The rural landscape inland from Kawhia and south of Hamilton is known as the King Country, because it was the refuge of King Tawhiao and members of the King Movement, after they were driven south during the New Zealand Wars. The area soon gained a reputation among Pakeha as a Maori stronghold renowned for difficult terrain and a welcome that meant few, if any, Europeans entered. However, the forest’s respite was short-lived: when peace was declared in 1881, loggers descended in droves.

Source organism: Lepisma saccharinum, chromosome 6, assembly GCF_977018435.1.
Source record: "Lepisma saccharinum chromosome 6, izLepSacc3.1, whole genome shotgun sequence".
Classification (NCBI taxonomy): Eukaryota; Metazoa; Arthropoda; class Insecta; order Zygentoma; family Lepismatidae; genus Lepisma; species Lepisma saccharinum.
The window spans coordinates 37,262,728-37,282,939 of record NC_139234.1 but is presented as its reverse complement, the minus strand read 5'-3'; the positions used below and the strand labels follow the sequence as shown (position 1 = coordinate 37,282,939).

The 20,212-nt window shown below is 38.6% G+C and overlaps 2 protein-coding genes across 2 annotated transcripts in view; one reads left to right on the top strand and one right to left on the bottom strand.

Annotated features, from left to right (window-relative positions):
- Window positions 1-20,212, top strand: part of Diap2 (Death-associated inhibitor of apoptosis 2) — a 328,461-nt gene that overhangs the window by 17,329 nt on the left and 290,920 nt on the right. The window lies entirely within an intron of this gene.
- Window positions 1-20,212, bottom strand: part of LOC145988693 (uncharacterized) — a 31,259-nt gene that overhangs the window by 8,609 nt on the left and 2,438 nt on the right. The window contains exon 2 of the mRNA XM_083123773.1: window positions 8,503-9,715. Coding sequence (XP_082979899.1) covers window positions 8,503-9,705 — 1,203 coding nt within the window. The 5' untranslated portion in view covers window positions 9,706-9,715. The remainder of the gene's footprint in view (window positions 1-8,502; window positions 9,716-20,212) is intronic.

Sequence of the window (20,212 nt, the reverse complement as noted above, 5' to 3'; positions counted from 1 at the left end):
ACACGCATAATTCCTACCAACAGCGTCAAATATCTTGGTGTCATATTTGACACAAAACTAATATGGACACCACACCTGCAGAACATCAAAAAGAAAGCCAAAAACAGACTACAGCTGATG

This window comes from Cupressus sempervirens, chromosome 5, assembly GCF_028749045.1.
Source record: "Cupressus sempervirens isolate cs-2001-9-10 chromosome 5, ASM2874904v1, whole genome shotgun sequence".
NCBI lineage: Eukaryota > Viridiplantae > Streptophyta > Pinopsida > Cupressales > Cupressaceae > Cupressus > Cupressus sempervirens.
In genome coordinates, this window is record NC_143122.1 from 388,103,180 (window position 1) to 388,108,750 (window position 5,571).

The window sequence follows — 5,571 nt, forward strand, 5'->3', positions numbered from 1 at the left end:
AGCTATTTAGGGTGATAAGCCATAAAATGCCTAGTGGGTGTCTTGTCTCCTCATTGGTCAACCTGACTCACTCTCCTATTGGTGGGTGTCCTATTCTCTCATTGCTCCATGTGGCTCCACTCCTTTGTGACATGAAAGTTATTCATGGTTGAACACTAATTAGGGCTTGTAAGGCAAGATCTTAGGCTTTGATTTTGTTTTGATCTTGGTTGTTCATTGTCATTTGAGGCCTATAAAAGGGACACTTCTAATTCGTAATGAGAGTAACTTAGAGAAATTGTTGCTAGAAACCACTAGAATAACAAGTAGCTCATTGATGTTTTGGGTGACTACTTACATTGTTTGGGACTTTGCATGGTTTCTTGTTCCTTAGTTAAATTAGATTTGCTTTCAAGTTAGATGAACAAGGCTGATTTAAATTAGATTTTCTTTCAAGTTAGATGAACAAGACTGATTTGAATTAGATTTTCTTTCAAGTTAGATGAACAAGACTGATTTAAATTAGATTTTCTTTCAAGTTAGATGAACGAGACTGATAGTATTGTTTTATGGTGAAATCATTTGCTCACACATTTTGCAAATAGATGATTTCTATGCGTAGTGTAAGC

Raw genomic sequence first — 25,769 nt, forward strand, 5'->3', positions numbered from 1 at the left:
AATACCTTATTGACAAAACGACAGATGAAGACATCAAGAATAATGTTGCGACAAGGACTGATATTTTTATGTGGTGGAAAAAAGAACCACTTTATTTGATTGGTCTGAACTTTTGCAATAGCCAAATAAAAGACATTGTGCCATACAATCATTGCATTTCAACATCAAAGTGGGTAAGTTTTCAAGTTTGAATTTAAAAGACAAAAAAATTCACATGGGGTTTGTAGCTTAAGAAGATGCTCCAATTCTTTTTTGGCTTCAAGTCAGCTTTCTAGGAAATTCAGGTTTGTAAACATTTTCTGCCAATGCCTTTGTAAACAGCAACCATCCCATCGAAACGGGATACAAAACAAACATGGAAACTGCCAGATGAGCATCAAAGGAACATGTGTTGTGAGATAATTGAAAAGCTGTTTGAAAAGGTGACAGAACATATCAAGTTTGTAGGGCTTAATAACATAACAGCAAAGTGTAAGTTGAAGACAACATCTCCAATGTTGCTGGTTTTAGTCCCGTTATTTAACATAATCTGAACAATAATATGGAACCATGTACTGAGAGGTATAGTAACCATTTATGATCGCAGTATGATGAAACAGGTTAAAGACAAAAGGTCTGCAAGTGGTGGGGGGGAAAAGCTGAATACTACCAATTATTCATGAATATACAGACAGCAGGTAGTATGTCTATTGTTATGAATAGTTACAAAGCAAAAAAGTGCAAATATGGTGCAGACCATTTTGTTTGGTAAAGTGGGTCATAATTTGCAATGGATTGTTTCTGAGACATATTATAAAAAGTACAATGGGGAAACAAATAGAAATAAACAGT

Tourist interest focuses on Waitomo, a tiny village at the heart of a unique and dramatic landscape, honeycombed by limestone caves ethereally illuminated by glowworms, and overlaid by a geological wonderland of karst. North of Waitomo is the small dairy town of Otorohanga, with a kiwi house and Kiwiana displays. To the south of Waitomo, Te Kuiti provided sanctuary in the 1860s for Maori rebel Te Kooti, who reciprocated with a beautifully carved meeting house.
From Te Kuiti, SH4 runs south to Taumarunui, with access to the Whanganui River and the start of the Forgotten World Highway.